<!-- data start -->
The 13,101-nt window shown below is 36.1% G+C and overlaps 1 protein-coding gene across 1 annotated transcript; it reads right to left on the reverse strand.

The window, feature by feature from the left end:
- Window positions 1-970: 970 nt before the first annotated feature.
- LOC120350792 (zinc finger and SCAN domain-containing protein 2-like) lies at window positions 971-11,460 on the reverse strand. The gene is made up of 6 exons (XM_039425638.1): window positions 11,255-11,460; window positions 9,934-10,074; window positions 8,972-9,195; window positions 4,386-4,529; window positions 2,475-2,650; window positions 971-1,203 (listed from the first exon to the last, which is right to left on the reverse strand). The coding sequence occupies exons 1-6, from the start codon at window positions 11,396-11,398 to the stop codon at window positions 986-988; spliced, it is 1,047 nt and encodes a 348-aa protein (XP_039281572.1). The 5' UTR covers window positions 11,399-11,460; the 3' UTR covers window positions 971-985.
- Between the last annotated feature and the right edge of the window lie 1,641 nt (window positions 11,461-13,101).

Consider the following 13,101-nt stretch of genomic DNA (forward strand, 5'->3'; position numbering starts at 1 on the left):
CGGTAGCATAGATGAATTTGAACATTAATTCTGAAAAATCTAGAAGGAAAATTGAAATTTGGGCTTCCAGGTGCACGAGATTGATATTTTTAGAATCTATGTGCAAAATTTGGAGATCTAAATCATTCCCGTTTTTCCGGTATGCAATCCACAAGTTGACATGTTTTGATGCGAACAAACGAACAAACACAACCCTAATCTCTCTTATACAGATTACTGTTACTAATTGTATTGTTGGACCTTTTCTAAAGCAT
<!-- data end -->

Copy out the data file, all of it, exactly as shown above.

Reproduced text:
The 13,101-nt window shown below is 36.1% G+C and overlaps 1 protein-coding gene across 1 annotated transcript; it reads right to left on the reverse strand.

The window, feature by feature from the left end:
- Window positions 1-970: 970 nt before the first annotated feature.
- LOC120350792 (zinc finger and SCAN domain-containing protein 2-like) lies at window positions 971-11,460 on the reverse strand. The gene is made up of 6 exons (XM_039425638.1): window positions 11,255-11,460; window positions 9,934-10,074; window positions 8,972-9,195; window positions 4,386-4,529; window positions 2,475-2,650; window positions 971-1,203 (listed from the first exon to the last, which is right to left on the reverse strand). The coding sequence occupies exons 1-6, from the start codon at window positions 11,396-11,398 to the stop codon at window positions 986-988; spliced, it is 1,047 nt and encodes a 348-aa protein (XP_039281572.1). The 5' UTR covers window positions 11,399-11,460; the 3' UTR covers window positions 971-985.
- Between the last annotated feature and the right edge of the window lie 1,641 nt (window positions 11,461-13,101).

Consider the following 13,101-nt stretch of genomic DNA (forward strand, 5'->3'; position numbering starts at 1 on the left):
CGGTAGCATAGATGAATTTGAACATTAATTCTGAAAAATCTAGAAGGAAAATTGAAATTTGGGCTTCCAGGTGCACGAGATTGATATTTTTAGAATCTATGTGCAAAATTTGGAGATCTAAATCATTCCCGTTTTTCCGGTATGCAATCCACAAGTTGACATGTTTTGATGCGAACAAACGAACAAACACAACCCTAATCTCTCTTATACAGATTACTGTTACTAATTGTATTGTTGGACCTTTTCTAAAGCAT